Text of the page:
I reiterate to my clients over and over again (both in person and via my blog) that one of the most important parts of adopting any animal is starting a savings account for that pet. Putting aside even a few dollars a week into an account for pet health/pet emergencies is the best thing you can do for your companion.
Why? First, none of us can tell when an emergency with our pet will arise. You can take the best care possible of your pet, and they can still suffer illnesses such as urethral obstruction or GDV. Secondly, if a client couldn't afford something I recommended but told me that they could meet me halfway because they saved up for this sort of thing, I'd be much, much more likely to help them out with the bill somehow.
Case in point. I was recently presented with a laterally recumbent, seizuring, vomiting dog. Ellie was a 3 year old, female spayed Lab mix. She was allowed to roam free. The previous day, she'd been normal. This morning, the owners had found her practically non-responsive, seizuring and twitching in the back yard. They rushed her to us.
The exam fee for me to even do a physical exam on a patient is $92. These owners had nothing. Ellie was obviously in critical condition, so I examined her anyway. After listening to her history and examining her, I came to the conclusion that she was likely suffering antifreeze poisoning.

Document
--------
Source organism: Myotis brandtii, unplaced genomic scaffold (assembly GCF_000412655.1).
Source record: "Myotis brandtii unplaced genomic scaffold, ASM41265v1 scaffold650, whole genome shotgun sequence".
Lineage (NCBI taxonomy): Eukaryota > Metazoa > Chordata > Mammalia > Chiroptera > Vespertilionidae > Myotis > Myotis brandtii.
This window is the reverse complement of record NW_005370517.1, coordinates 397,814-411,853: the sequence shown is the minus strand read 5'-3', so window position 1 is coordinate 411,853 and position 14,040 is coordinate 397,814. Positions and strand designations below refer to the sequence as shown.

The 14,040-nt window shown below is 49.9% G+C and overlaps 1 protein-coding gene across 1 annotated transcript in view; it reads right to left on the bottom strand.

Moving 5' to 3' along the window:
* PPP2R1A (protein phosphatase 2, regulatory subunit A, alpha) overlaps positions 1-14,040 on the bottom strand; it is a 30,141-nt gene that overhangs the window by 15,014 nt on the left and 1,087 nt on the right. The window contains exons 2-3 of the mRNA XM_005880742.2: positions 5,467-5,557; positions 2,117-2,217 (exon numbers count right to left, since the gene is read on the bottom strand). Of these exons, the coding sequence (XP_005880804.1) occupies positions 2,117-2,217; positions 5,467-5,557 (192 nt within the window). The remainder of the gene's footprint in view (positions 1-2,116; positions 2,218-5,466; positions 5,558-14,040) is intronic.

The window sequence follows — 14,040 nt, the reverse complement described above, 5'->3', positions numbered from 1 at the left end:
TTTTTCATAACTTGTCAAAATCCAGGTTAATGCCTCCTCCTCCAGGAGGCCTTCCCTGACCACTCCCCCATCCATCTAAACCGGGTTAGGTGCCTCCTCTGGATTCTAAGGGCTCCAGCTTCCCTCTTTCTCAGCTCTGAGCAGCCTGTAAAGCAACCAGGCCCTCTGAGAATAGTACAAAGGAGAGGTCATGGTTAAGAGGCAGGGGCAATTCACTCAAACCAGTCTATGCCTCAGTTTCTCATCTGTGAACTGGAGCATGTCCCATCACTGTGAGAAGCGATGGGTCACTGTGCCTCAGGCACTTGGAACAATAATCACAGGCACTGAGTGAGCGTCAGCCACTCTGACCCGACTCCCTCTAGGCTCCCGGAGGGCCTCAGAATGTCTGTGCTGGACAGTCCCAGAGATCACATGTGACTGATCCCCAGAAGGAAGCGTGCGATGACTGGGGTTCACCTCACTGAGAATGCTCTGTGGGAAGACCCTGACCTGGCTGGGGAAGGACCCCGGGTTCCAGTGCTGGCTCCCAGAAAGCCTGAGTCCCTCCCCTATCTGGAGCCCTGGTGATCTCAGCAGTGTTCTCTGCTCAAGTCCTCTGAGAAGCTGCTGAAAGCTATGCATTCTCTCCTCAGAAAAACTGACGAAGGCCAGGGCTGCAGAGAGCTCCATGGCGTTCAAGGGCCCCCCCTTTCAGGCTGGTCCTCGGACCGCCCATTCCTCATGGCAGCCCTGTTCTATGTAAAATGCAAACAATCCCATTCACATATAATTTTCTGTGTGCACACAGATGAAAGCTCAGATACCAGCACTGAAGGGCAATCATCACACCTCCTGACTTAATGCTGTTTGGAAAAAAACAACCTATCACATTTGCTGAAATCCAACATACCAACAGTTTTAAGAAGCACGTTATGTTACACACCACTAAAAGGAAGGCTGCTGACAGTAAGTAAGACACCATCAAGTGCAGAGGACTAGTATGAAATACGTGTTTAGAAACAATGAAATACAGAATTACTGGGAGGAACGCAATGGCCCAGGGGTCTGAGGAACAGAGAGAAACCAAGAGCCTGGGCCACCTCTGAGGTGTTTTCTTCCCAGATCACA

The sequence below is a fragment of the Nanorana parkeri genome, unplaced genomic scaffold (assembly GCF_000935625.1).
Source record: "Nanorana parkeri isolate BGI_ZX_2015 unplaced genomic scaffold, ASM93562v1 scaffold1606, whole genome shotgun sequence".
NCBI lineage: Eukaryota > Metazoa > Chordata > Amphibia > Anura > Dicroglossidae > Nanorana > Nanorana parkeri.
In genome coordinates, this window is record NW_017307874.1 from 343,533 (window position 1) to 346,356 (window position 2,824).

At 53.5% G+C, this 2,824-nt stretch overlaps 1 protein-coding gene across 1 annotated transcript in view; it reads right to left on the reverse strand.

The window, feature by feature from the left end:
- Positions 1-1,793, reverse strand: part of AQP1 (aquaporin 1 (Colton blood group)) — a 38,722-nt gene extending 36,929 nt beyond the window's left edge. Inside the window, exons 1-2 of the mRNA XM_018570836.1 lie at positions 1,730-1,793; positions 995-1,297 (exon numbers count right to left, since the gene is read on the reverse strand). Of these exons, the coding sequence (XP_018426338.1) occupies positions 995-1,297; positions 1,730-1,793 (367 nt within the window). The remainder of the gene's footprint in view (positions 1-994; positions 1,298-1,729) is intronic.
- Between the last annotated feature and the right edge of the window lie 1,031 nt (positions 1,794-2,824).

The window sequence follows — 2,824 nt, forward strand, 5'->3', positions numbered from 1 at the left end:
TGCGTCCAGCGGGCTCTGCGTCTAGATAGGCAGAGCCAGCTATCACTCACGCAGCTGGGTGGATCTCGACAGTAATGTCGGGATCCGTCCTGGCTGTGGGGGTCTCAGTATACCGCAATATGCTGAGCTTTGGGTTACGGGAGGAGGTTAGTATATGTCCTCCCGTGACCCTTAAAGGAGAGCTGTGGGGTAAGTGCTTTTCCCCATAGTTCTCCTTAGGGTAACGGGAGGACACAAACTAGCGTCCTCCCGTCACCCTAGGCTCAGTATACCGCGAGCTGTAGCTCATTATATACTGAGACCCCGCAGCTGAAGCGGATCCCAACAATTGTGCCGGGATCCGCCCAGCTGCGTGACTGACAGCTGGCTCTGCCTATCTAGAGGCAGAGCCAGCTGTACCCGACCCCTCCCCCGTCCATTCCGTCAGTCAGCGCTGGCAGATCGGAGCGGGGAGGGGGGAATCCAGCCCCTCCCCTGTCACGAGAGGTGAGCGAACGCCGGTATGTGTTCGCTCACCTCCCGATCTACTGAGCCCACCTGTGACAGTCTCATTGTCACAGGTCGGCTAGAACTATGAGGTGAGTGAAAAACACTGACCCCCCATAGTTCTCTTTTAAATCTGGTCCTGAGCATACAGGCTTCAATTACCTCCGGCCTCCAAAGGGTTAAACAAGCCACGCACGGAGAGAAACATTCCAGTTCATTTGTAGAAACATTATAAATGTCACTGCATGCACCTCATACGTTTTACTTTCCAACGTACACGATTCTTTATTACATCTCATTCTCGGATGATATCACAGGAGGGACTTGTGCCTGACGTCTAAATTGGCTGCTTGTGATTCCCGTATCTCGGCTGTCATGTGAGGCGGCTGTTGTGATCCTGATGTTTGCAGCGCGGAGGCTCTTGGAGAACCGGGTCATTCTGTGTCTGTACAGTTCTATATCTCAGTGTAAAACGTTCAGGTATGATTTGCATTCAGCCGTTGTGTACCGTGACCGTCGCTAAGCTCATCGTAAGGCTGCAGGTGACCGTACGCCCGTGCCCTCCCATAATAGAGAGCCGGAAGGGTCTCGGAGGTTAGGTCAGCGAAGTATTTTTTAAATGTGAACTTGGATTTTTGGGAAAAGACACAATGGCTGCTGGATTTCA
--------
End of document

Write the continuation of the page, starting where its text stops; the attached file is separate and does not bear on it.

I went over this with the owners and discussed treatment options. They assured me that they had NO money. Nothing. Not even the examination fee. They applied for CareCredit and were declined. Then they just sat there and stared at me, waiting for me to offer options. I explained again that we did not bill. Even if we DID bill, Ellie was likely too far gone for the antifreeze antidote to work at this point.
Still, they sat. Then the husband said, "You know, I don't want to put my dog down for financial reasons. Can't you work with me?"
Why would *I* lend money to someone I don't know? First, it's not my clinic. I am an associate. Thus, if I extend credit to someone that I doubt will ever pay us a dime, I am essentially stealing from my employer. Secondly, if a person cannot get approved for a medical purposes credit card and cannot find one family member or friend to loan them money, why would I trust them and extend credit?
In the end, the owners allowed me to euthanize Ellie to stop her suffering. These clients made no effort to even meet me halfway - say coming up with the exam fee and $60 to confirm my diagnosis with a few simple lab tests. Had they made any effort at all, I could have done some simple, cheap things to make sure I was right (a urine sediment exam to look for a specific type of crystal seen with antifreeze poisoning, a blood gas to assess pH of the blood, anion gap, and electrolyte status). But they didn't. They expected it all for free.
When we went to load the body into the car, the owners pulled up to the curb in an almost brand new sports car (certainly FAR nicer than my 13 year old SUV) and unloaded several thousands of dollars worth of audio equipment from the trunk to make room for the body of their *beloved* dog.
If you want to get your vet to help you out, you have to meet us at least halfway.